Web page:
The film stayed in circulation for almost two years. Here it is playing second fiddle to MAKE THEM DIE SLOWLY in a Baltimore grindhouse (courtesy of Washington D.C. sub-distributor Ross Wheeler) the week of February 10, 1984.


Below is a funny article written by Baltimore Sun syndicated columnist Matt Seiden about his experience attending the MAKE THEM DIE SLOWLY w/ HAN BO WARRIOR double bill.


Meanwhile, the World Northal "Black Belt Theater" television packages were earning great ratings for channels like WNEW 5 in New York, which ran martial arts movies every Saturday afternoon on their DRIVE-IN MOVIE program. One movie I always wondered about was THE NINJA WARLORD, which premiered on DRIVE-IN MOVIE on February 26, 1983. The TV listing below gets the date wrong and the plot turned around --


A Hong Kong production where the Japanese are the good guys? Yeah, anyway, when the Transmedia films were picked up by World Northal for inclusion in the "Black Belt II" package, the title of HAN BO WARRIOR was changed to THE NINJA WARLORD (Right, because in addition to always being the villains, all Japanese are ninjas!). In other words, the film was still playing the kung fu circuit as HAN BO WARRIOR while showing on TV as THE NINJA WARLORD. As an elderly Italian-American co-worker of mine used to say, "Nice in America!"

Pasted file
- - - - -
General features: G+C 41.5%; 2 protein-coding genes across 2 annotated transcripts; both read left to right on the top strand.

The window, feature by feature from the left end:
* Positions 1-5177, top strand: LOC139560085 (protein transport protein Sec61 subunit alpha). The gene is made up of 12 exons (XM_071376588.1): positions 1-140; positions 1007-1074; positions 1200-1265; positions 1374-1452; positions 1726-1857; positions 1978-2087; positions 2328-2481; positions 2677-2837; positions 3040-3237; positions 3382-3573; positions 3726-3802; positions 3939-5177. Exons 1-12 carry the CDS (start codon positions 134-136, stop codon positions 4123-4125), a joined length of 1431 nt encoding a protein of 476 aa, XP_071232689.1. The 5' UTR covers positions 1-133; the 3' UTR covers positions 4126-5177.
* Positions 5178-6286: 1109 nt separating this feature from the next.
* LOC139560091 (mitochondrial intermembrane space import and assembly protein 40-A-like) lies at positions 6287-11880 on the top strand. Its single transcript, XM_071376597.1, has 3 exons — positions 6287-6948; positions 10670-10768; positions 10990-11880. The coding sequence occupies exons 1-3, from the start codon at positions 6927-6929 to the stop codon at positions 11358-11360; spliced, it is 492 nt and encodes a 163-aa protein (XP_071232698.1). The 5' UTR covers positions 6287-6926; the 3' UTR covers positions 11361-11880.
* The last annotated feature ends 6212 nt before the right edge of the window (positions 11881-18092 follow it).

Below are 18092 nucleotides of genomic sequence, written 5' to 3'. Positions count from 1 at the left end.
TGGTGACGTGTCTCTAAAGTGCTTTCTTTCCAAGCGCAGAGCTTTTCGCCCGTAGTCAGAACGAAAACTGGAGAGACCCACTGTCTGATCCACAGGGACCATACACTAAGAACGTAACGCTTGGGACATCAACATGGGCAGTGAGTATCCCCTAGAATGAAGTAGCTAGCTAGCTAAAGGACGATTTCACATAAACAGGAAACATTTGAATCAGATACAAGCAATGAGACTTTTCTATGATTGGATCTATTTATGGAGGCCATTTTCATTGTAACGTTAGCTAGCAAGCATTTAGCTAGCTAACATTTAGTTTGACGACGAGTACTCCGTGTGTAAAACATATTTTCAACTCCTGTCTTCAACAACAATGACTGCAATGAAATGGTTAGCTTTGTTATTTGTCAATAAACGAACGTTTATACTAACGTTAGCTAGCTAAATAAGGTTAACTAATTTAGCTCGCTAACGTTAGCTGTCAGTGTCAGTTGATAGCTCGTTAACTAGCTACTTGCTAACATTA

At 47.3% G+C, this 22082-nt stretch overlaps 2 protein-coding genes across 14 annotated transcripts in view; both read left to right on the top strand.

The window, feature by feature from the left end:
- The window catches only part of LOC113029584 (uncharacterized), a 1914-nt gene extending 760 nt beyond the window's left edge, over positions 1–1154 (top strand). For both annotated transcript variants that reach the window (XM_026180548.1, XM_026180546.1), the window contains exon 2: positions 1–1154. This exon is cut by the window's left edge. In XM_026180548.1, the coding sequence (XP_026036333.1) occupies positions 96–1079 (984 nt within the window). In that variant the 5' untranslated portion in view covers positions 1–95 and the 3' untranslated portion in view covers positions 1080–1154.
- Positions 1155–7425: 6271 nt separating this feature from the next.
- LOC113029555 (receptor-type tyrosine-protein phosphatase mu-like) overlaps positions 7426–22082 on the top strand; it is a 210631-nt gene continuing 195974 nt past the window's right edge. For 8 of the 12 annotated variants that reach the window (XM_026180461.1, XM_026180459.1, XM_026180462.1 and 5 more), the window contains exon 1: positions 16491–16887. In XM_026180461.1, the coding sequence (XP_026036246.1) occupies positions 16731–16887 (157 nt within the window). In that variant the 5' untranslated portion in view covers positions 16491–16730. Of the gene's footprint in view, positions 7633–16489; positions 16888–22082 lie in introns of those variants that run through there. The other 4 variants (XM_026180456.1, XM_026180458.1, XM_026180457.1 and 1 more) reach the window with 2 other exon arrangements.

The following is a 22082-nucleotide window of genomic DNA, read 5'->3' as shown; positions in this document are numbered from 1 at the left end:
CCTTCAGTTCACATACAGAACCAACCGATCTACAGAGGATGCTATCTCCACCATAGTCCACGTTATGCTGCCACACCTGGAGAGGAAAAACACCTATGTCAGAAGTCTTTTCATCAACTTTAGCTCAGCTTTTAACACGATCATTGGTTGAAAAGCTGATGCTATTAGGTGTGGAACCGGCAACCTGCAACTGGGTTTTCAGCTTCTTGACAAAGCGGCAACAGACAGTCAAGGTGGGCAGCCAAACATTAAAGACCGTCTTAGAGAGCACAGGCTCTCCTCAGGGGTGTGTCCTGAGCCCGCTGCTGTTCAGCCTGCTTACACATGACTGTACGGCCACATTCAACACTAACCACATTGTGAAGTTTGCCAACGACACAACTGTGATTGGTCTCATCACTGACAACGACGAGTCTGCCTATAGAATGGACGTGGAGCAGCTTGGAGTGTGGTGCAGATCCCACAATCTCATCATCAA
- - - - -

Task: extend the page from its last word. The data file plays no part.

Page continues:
Sunday, June 24, 2018

Movie Ad of the Week: THE FLOWER WITH THE DEADLY STING (1975)



The giallo IL FIORE DAI PETALI D'ACCIAIO/THE FLOWER WITH STEEL PETALS (1973) -- directed by Gianfranco Piccioli and starring Carroll Baker, Gianni Garko and Pilar Velázquez -- opened in Boston as THE FLOWER WITH THE DEADLY STING on August 22, 1975.